IRELAND’S racing and bloodstock community is supporting the sizable number of Ukrainians working with horses in Ireland, whose lives and families are affected by the war in Ukraine.

Ukrainians are employed by some of the top trainers and breeding operations in the country, including Coolmore Stud, Jim Bolger, Tally-Ho Stud, Ballyhane Stud and the Castlebridge Consignment.

Ballyhane’s stallion man Mykola Varola left Ireland last weekend to defend his country. Joe Foley reported: “Mykola has been with me for 15 years. He has family in Ukraine and was very upset over the invasion. He came to me and said he was very keen to go back and fight. He and other Ukrainians boarded a flight to Poland last Sunday and they are making their way to the border from there.”

Sergiy Kistochkin is one of three Ukrainians working at Coolmore Stud. “I have been here for 21 years and I think there are hundreds of Ukrainians working with horses in Ireland. Right now I am loading a van with clothes and medical supplies for Ukraine. People here have been very generous.”


On the outlook for Ukraine, he said: “I am optimistic. If Kyiv falls then anything could happen. There is a lot of European goodwill but they won’t agree to close the skies over Ukraine. That would stop Russian bomber planes from attacking us.”

Stas Datskiv is a key member of Bill Dwan’s Castlebridge Consignment agency, and worked for Ger Lyons in the past.

Dwan said: “Stas has several family members in Ukraine and our thoughts and prayers are for their safety and in particular his daughter, still currently in the besieged capital of Kyiv.”

Jim Bolger employs two Ukrainians and the yard made a collection this week for the Red Cross. The trainer said: “There was some talk of sending a horsebox with supplies but our information is that, for now, the most efficient way to help is to give money to the Red Cross.”

Three Ukrainians are part of the team at Tally-Ho Stud. Roger O’Callaghan said: “They are here 15 years and two of them would be well-known on the sales circuit. One is from eastern Ukraine. Russian tanks went past his mother’s house and she is still there. The other two are from the west which hasn’t been affected yet.”

Ukraine has one thoroughbred racecourse, located in Odessa on the southern coast.

Aleksandr Malynovskyy of the Ukraine Jockey Club told The Irish Field there are 260 thoroughbred mares in the country and one of the most popular stallions standing there is Alandi, a Group 1 winner for John Oxx. The breeding season is continuing.

“We have approximately 10 to 12 trainers. They are employed by stud farms who also have their own jockeys. The racing season at Odessa is from May to October and there are about 50 meetings per year.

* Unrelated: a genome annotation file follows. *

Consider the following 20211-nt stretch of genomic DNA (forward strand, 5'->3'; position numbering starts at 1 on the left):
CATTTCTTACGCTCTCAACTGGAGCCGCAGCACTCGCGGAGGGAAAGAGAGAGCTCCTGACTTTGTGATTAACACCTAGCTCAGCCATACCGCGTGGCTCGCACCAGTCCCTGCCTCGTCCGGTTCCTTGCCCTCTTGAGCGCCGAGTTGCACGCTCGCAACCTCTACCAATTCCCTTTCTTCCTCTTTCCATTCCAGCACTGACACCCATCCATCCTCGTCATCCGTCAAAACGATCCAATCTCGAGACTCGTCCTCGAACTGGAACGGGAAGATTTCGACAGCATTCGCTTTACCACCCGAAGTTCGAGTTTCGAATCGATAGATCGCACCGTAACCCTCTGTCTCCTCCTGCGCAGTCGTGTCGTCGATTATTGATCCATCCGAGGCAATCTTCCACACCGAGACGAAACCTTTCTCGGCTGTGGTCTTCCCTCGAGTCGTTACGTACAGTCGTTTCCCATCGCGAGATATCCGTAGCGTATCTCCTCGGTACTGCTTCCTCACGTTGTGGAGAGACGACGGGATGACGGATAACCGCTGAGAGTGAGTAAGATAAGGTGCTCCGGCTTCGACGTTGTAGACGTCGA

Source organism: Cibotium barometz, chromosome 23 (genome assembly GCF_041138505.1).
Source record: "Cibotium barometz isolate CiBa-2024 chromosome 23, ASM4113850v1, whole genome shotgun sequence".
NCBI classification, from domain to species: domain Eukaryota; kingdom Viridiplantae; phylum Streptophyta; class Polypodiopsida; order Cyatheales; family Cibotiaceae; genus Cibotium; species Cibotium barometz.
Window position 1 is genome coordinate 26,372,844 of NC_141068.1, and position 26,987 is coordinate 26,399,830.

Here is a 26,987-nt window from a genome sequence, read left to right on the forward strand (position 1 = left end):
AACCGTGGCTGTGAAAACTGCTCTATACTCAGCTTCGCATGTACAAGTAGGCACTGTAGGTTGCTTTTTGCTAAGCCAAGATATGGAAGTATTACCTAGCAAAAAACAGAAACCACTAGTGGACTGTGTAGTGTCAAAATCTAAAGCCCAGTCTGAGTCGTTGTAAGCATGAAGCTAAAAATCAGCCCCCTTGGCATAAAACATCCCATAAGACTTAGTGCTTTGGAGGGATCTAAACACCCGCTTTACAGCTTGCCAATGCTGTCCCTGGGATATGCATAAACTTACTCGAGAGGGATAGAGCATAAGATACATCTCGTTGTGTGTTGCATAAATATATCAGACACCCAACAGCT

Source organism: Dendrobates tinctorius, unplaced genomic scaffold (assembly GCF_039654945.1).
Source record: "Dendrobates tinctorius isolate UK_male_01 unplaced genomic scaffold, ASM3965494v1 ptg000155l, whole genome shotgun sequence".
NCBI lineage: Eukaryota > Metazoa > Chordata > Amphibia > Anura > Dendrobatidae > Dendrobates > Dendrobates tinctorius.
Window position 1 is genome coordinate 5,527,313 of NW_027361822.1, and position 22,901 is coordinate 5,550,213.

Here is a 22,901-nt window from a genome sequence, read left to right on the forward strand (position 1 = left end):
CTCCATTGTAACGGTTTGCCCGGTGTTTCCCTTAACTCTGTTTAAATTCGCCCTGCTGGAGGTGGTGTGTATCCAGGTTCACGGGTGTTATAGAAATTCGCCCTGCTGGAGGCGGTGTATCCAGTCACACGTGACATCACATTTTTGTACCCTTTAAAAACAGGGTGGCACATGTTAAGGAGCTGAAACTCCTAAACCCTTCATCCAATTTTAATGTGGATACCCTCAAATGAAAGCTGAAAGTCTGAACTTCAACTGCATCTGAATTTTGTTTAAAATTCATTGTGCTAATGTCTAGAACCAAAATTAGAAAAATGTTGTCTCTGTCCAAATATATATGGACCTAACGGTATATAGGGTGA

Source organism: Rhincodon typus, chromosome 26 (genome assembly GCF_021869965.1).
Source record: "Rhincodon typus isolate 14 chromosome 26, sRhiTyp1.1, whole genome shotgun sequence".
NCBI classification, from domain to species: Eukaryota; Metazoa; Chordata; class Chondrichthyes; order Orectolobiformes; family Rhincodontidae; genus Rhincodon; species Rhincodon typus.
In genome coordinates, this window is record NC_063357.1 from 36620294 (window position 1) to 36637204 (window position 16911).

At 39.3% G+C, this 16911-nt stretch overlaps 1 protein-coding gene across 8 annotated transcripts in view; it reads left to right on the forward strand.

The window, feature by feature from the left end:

“The main thing is that all the horses in Ukraine are safe and they have access to feed and water. We are sure we will win this war!”

In more immediate danger are the 350 horses based at the trotting track in Kyiv. A nearby riding school has asked the hippodrome to take in a further 70 horses. They have room for 70 more but no bedding, fodder and there are not enough people to look after the horses already there.

The Irish Field’s harness racing correspondent Dan Carlin reports: “The track is located eight miles from Freedom Square. My contact in Ukraine tells me only the brave remain at the hippodrome, though the feed situation is worse for stables outside the city.”

THE price of horse feed could rise significantly due to the war in Ukraine.

Both Russia and Ukraine are key players in global grain trade, so any disruption in production and freight into or out of the Black Sea could have consequences on ingredient availability.

Russia accounts for roughly 20% of global wheat exports and Ukraine 8%, plus 13% of corn exports. Combined, they account for 60% of sunflower production and are key sunflower oil exporters.

An animal feeds expert told The Irish Field: “This is a very big concern. Ireland does not grow enough cereals so we have to import. If we can’t get wheat, what will replace it? The price of maize has gone from €230 per tonne a year ago to €350 now. Soya has almost doubled in price. These are two big sources of protein used in animal feed.


“There will be huge knock-on effects for us from the conflict in Ukraine, which we can only speculate about at the moment. As companies and countries cease trading with Russia, demand for alternative supplies will shoot up.

“South America is an alternative source but we’re hearing that the harvest there has been poorer than expected due to weather conditions. This will drive prices higher still and we are already in a runaway inflationary scenario.”